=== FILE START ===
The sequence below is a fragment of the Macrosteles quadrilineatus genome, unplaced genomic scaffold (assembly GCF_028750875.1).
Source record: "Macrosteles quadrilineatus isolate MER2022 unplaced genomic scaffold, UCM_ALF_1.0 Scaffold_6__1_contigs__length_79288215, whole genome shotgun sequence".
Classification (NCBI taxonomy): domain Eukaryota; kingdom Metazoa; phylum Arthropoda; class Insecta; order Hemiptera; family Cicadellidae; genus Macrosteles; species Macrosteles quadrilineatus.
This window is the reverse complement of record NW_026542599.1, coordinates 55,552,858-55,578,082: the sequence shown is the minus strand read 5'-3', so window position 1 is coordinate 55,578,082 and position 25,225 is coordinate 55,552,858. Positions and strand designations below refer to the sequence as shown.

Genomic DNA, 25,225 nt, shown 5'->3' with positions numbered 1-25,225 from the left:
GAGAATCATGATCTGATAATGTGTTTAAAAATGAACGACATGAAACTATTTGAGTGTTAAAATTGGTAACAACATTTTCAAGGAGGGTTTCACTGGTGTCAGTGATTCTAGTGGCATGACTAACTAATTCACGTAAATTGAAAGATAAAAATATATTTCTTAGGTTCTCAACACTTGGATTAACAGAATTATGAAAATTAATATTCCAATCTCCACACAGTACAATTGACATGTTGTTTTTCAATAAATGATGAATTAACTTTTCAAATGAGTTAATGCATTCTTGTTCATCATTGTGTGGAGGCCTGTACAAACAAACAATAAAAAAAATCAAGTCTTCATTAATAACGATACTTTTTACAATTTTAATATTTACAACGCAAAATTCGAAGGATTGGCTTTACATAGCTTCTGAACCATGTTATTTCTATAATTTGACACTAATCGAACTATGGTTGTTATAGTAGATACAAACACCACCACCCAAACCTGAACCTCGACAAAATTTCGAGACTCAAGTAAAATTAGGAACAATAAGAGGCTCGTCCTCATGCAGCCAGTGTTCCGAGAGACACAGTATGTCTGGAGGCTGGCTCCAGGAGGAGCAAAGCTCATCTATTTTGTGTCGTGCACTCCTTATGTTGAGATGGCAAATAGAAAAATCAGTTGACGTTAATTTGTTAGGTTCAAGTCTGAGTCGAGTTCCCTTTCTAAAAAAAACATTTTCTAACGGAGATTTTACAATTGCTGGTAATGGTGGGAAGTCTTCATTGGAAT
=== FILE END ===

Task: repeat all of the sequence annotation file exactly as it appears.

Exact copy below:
The sequence below is a fragment of the Macrosteles quadrilineatus genome, unplaced genomic scaffold (assembly GCF_028750875.1).
Source record: "Macrosteles quadrilineatus isolate MER2022 unplaced genomic scaffold, UCM_ALF_1.0 Scaffold_6__1_contigs__length_79288215, whole genome shotgun sequence".
Classification (NCBI taxonomy): domain Eukaryota; kingdom Metazoa; phylum Arthropoda; class Insecta; order Hemiptera; family Cicadellidae; genus Macrosteles; species Macrosteles quadrilineatus.
This window is the reverse complement of record NW_026542599.1, coordinates 55,552,858-55,578,082: the sequence shown is the minus strand read 5'-3', so window position 1 is coordinate 55,578,082 and position 25,225 is coordinate 55,552,858. Positions and strand designations below refer to the sequence as shown.

Genomic DNA, 25,225 nt, shown 5'->3' with positions numbered 1-25,225 from the left:
GAGAATCATGATCTGATAATGTGTTTAAAAATGAACGACATGAAACTATTTGAGTGTTAAAATTGGTAACAACATTTTCAAGGAGGGTTTCACTGGTGTCAGTGATTCTAGTGGCATGACTAACTAATTCACGTAAATTGAAAGATAAAAATATATTTCTTAGGTTCTCAACACTTGGATTAACAGAATTATGAAAATTAATATTCCAATCTCCACACAGTACAATTGACATGTTGTTTTTCAATAAATGATGAATTAACTTTTCAAATGAGTTAATGCATTCTTGTTCATCATTGTGTGGAGGCCTGTACAAACAAACAATAAAAAAAATCAAGTCTTCATTAATAACGATACTTTTTACAATTTTAATATTTACAACGCAAAATTCGAAGGATTGGCTTTACATAGCTTCTGAACCATGTTATTTCTATAATTTGACACTAATCGAACTATGGTTGTTATAGTAGATACAAACACCACCACCCAAACCTGAACCTCGACAAAATTTCGAGACTCAAGTAAAATTAGGAACAATAAGAGGCTCGTCCTCATGCAGCCAGTGTTCCGAGAGACACAGTATGTCTGGAGGCTGGCTCCAGGAGGAGCAAAGCTCATCTATTTTGTGTCGTGCACTCCTTATGTTGAGATGGCAAATAGAAAAATCAGTTGACGTTAATTTGTTAGGTTCAAGTCTGAGTCGAGTTCCCTTTCTAAAAAAAACATTTTCTAACGGAGATTTTACAATTGCTGGTAATGGTGGGAAGTCTTCATTGGAAT